12 Types of Food To Keep in Your Pantry for Emergencies
February 15, 2023 | Christian Schauf
12 Types of Food To Keep in Your Pantry for Emergencies

The world is changing quickly these days. And while nobody can predict which emergency is going to show up at your door, it’s hard to argue with the fact that we’ve all been effected in the past few years, and that trend is likely to continue. 

With conversations around cyber attacks, energy/gas shortages, and supply chain constraints, we wanted to talk a little bit about how to simply and easily make sure you have the food you need to make it through.


Well, as with anything, it’s very hard to predict exactly how much food each person is going to need. It’s dependent on several factors - duration of emergency, how many people in the family, physical activity during emergency, and more.

My recommendation is to have 2 weeks worth of non-perishable food on hand for you and your family. Fortunately, we live in a time where our government is able to quickly adapt, and while short-term shortages are more and more likely, it’s also very likely that emergency response teams, the National Guard and others will provide solutions within a reasonable amount of time. But having what you need BEFORE something happens, prevents the need to race to your local grocery store, fight traffic, and scrounge for the remaining bits of food on the shelves that nobody wanted to eat anyways.


My goal here is to provide a list of products that not only have a decent amount of nutritional value, but are extremely shelf-stable, and generally are popular outside of an emergency.

Peanut Butter - PB doesn’t require refrigeration, is calorie-dense, and generally full of healthy fats and protein. It goes well with a variety of foods, and is packaged in a way that is very durable.

Nuts and Trail Mix - similar to peanut butter, trail mix is high-calorie, doesn’t need to be cooked or refrigerated, and you can get different varieties for a change in taste. Make sure to buy single serving in vacuum pack containers to keep nuts from eventually going bad.

Granola (or cereal) - I like granola over cereal given its density and propensity to be more edible by itself (vs w a bowl of milk). Cereals come in sealed bags and will not spoil as fast as bread, providing a good sustainable source of carbs.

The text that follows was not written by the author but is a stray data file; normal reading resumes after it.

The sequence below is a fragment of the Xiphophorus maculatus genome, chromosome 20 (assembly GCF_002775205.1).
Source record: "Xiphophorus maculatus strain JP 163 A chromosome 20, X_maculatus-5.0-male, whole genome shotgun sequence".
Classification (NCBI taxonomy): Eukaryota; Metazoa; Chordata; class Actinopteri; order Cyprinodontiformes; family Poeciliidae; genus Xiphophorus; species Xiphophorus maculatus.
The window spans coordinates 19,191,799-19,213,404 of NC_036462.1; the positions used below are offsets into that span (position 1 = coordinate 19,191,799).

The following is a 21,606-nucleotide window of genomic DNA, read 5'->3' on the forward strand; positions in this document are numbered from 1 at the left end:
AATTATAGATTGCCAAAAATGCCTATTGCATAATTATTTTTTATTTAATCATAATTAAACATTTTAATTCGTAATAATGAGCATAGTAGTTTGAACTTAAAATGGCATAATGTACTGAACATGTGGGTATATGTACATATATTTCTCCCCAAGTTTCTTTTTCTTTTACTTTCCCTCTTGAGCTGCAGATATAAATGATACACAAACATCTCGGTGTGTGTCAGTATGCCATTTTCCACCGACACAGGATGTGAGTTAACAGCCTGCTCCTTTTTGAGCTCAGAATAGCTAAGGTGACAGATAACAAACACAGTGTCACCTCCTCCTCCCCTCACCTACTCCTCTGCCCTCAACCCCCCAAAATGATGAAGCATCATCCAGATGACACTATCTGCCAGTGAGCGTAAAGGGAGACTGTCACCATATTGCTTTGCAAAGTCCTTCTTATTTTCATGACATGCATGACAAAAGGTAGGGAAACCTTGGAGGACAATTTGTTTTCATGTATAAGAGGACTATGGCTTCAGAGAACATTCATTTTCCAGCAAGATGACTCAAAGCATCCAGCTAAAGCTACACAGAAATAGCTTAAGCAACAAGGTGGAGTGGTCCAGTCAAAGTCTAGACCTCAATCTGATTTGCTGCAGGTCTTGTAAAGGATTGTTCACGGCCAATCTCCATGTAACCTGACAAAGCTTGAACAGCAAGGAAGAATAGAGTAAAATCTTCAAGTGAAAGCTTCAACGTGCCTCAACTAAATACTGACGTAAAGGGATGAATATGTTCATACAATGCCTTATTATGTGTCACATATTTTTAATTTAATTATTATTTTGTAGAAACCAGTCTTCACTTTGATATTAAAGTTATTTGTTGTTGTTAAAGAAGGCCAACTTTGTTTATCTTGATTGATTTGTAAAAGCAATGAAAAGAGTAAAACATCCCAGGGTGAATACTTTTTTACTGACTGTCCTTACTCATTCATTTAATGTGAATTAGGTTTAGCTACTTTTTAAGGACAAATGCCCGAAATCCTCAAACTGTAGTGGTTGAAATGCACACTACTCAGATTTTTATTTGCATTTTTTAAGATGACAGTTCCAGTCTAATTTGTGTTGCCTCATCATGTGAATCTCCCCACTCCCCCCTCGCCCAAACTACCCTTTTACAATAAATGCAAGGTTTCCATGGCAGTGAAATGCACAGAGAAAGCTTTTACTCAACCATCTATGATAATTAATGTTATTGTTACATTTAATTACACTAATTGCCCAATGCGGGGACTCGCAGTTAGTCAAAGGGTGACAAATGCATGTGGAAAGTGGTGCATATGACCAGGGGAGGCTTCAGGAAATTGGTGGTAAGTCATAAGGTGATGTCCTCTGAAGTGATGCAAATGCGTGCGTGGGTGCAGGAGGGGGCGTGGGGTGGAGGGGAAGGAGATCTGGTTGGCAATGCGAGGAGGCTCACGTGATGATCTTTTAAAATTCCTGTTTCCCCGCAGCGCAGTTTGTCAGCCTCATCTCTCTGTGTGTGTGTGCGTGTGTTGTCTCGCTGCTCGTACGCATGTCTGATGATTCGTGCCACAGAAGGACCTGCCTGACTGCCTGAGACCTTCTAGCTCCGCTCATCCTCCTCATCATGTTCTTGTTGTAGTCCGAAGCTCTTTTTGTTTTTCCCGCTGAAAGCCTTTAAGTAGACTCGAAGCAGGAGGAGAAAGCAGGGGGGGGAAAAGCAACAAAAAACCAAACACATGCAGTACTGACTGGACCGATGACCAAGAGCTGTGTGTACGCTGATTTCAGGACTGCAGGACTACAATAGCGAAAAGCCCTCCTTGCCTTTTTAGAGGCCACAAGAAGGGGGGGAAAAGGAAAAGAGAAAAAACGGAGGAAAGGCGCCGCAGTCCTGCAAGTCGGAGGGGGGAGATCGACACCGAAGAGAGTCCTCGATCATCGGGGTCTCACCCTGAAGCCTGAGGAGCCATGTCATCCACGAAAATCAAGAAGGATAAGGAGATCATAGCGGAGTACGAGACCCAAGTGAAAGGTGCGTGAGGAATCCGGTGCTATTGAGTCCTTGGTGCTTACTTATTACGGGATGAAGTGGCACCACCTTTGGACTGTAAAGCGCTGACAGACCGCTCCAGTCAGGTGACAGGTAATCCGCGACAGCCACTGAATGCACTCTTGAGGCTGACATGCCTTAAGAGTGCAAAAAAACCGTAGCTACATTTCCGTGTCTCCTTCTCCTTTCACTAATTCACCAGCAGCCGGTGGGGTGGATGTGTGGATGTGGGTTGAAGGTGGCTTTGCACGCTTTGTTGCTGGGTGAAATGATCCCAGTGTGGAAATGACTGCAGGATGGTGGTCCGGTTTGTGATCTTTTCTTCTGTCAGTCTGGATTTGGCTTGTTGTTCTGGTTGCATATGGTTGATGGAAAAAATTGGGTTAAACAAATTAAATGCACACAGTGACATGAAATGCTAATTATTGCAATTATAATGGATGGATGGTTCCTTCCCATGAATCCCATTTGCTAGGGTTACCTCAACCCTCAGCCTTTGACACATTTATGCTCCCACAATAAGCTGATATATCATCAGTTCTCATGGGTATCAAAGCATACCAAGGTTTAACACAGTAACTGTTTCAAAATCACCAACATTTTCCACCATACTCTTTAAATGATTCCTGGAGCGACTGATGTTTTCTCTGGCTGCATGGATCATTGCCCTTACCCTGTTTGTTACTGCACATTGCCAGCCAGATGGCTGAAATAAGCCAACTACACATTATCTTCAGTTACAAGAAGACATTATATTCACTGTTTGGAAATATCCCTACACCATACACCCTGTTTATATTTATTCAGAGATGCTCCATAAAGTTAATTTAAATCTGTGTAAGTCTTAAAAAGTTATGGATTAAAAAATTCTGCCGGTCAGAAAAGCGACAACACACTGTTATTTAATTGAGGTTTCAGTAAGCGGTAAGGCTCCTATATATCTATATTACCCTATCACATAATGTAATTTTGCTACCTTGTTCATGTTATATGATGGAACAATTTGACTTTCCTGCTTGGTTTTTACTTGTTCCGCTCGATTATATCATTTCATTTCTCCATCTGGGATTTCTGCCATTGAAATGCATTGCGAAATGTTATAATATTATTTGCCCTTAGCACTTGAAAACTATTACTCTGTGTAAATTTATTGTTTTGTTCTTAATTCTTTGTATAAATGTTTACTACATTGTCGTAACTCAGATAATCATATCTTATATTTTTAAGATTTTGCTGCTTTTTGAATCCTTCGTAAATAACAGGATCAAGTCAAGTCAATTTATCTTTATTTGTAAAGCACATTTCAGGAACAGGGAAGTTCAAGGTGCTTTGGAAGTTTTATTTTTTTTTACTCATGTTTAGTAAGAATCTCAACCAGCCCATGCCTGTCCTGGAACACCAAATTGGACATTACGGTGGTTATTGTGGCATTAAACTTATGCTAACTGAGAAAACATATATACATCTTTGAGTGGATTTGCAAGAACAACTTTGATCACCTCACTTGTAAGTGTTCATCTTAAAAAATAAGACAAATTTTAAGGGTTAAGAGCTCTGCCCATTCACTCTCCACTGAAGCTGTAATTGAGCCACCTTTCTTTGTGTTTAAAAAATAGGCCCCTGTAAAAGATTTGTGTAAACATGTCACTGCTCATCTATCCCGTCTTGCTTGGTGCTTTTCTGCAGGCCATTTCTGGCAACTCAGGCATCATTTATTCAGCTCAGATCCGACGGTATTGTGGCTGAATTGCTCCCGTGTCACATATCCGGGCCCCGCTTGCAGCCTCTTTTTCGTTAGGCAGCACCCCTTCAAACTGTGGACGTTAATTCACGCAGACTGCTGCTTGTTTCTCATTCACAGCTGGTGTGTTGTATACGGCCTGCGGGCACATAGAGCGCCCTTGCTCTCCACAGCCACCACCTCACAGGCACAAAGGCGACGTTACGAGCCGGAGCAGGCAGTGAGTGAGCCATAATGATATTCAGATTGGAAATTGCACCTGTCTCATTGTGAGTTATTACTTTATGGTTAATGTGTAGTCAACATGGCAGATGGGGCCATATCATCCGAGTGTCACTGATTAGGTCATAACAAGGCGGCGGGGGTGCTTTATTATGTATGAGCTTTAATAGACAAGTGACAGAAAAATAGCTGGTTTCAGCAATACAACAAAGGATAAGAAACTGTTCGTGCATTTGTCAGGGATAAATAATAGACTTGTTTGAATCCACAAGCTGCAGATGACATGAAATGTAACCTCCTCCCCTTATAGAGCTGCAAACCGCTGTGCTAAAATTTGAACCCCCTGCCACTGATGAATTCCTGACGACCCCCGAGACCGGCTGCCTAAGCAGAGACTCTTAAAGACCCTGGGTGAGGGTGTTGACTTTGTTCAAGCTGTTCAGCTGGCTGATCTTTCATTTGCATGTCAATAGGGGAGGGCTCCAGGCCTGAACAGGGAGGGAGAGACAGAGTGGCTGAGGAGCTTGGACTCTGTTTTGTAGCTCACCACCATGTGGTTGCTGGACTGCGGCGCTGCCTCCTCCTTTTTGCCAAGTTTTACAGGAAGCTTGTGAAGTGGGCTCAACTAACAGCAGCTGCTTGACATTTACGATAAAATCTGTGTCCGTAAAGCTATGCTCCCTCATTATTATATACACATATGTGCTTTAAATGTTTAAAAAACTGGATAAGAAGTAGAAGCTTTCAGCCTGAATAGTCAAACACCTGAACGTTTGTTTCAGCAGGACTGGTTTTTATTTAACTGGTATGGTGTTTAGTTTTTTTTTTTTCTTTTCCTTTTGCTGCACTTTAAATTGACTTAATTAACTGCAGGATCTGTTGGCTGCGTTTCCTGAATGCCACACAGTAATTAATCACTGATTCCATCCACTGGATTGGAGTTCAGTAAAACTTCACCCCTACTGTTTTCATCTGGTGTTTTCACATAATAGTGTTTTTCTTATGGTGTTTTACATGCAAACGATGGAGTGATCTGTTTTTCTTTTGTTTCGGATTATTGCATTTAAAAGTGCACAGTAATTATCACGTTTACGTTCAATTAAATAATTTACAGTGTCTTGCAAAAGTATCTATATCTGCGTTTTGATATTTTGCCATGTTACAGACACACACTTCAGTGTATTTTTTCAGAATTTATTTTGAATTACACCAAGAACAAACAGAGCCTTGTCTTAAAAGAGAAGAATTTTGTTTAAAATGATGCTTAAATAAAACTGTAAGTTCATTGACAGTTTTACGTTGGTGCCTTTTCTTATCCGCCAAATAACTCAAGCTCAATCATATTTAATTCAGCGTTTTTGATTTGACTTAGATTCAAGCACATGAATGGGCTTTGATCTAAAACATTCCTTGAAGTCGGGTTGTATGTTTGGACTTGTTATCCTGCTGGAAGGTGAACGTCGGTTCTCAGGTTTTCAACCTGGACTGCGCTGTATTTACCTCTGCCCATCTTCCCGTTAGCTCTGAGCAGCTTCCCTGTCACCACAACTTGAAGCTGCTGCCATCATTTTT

Canned meats - frozen chicken breast may look most desirable, but if the power goes out, or you don’t have a way to cook, you’re going to set yourself up for some salmonella or worse. Canned meat (chicken, tuna, turkey, salmon) is pre-cooked and has an incredible shelf-life. It’s not hard to spice it up, but if push comes to shove, it’s ready-to-eat food. Just make sure you have a mechanical can opener as well.

Canned vegetables - dealer’s choice here, but I recommend a vegetable medley given the choice. This will give you the best assortment of nutrients in a serving. Again, make sure you have a can opener, and make sure you’re getting a wide variety of vegetables if you do decide to buy cans by the specific vegetable.

Canned Soups - Are you seeing a trend here? Cans are really the way to go, and given soups are really a great comfort food, making a delicious meal takes nothing more than heating up a few cans of chicken noodle or tomato soup.

Water - if you are in an area that will be difficult to source water, consider a large 5 gallon water container. If an emergency is coming on quickly, fill a bathtub, and you can filter that water later. If you missed your chance, there is likely water in the top of the toilet and in the water heater - use it if you need to… water is extremely important.

Electrolytes - There are dozens of options for powdered drink mix. I’d suggest an organic mix with electrolytes and carbohydrates to get the most bang for your buck. 

Greens - While they may not last as long as canned foods, having a sealed / air-tight mix of greens like Athletic Greens or Amazing Grass Greens is a great supplement when it’s difficult to get a wide variety of vegetables and fruit in. 

Multi-vitamins - stock up on a good multi-vitamin that contains Vitamin D, Magnesium, Calcium, Zinc, Iron, Folate, B-12, and add some fish oils for omega fats.

Pretzels/Crackers - Buy sealed packages of your favorite carbs. Whole grain is better, but in an emergency, simply getting enough carbs in is a win enough.

Candy - A big part of making it through anything is positive mental attitude. Sometimes a treat can go a long ways. Whether it’s individually packed Snickers, hard candy, or gummies, having these on hand will put some smiles on faces during tough times.